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Chevy Volt Plug-In Electric Cars Now Have Battery Cells Made In U.S.

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2013 Chevrolet Volt

2013 Chevrolet Volt

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Over the next few months, the Chevrolet Volt will get just that little bit more American--as its battery cells are now produced in the U.S.

Korean battery maker LG Chem opened a plant in Holland, Michigan two years ago, and production of lithium-ion cells for Chevy's range-extended plug-in Volt is now finally underway.

It could be a few months before Volts with Michigan-made batteries start hitting dealer lots, according to M Live--as the batteries being produced need a "settling in" period before use.

That means the first Holland-built batteries will ship in late September or early October, cars containing those batteries shortly after.

LG Chem announced in April its plans to build batteries for the Volt and Cadillac ELR at its U.S. facility, and production has started right on time.

Back in 2011, workers at the plant were furloughed as low sales meant operating the plant became uneconomical, and the facility has come under criticism for lack of production. That is now changing, and the plant will finally start contributing to the future of GM's electric vehicles.

An audit in February discovered workers being paid to sit around, play board games, watch TV and volunteer in the community--the latter a noble cause, but not quite what the government's $151 million federal stimulus grant in the plant was meant for. LG Chem was asked to repay over $840,000 of the grant following the audit.

The $300 million plant has enough capacity to fabricate cells for up to 60,000 electric-car battery packs a year, but slow initial Volt sales meant the company instead supplied cells from its South Korean facility.

That chapter is now closing as Volt sales remain steady and the ELR waits in the wings. Like the Smyrna, Tennessee-built Nissan Leaf, it's now even easier to justify buying GM's range-extended vehicles, knowing even more of the car is now built on American soil.

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Comments (9)
  1. I believe GM uses the same chemistry as Nissan, so why didn't they just buy the batteries from the plant in TN that can pump out enough batteries for all the Volts and Leafs? It would be cheaper that way. Or better yet, why didn't they switch to the 18650 cells like Tesla did before finishing that factory, the batteries are much better and last longer.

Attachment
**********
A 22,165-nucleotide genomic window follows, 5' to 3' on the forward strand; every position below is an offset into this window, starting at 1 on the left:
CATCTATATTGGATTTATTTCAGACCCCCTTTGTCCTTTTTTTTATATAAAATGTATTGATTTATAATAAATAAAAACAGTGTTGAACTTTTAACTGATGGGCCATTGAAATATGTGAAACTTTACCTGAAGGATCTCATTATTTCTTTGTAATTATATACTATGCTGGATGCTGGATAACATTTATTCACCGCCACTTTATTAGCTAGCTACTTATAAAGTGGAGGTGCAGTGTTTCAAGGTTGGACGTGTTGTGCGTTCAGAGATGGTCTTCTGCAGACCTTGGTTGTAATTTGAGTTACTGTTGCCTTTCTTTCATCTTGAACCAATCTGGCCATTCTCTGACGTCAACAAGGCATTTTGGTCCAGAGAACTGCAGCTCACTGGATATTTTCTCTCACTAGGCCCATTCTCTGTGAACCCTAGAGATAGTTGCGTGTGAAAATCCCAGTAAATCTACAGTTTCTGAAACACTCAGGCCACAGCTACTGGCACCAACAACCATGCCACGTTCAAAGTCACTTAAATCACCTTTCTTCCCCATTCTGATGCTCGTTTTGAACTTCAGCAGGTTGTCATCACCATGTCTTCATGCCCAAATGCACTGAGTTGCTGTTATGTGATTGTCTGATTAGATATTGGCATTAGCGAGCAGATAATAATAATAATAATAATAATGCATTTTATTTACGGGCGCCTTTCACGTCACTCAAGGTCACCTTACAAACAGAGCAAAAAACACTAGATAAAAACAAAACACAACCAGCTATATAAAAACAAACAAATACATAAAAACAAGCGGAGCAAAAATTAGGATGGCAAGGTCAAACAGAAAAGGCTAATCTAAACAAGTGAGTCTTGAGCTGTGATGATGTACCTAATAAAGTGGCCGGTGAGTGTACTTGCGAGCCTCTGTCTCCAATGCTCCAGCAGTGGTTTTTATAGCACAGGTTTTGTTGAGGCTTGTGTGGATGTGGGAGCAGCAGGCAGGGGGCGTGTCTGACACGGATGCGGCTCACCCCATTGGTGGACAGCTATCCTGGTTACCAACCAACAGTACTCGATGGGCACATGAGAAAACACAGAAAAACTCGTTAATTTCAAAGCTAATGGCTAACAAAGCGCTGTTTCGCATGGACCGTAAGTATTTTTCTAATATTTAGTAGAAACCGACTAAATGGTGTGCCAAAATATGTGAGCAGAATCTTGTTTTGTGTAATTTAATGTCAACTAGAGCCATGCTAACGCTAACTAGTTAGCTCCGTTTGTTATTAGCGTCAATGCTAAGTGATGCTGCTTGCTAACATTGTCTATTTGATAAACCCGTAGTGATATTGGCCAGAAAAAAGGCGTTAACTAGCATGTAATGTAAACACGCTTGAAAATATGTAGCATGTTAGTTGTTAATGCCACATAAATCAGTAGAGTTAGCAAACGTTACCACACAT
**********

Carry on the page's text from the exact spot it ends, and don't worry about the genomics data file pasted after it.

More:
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  2. If I recall correctly, Nissan is ramping up battery production in the TN plant. I don't think they're anywhere near the theoretical 150,000 LEAFs per year figure they previously stated, so they don't have the excess capacity to sell even if they wanted to.
     
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  3. You don't just plop different cells in a car willy-nilly; the battery/platform configuration is part of the overall extensive engineering and development of the product.

    The Volt's cells came from LG Chem in Korea; they are assembled into packs at GM's Brownstown plant in Michigan and are then sent to the assembly plant in Detroit for final assembly. The Ford Focus Electric uses the same cells.

    Compact Power (LG Chem's US arm) had difficulty getting the new plant up and running due to lower-than-expected demand. Now it's in production, and it would make no sense whatsoever to switch horses mid stream. In addition, they very likely have long-term supply contracts with Compact Power that have to be honored.
     
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  4. I might be wrong but I believe Nissan uses an manganite chemistry and LG Chem uses a nickel ,manganite, cobalt chemistry.
     
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  5. There are more comments in this thread
  6. "It could be a few months before Volts with Michigan-made batteries start hitting dealer lots, according to M Live--as the batteries being produced need a "settling in" period before use.

    That means the first Holland-built batteries will ship in late September or early October, cars containing those batteries shortly after."

    Thus the headline is wrong.
     
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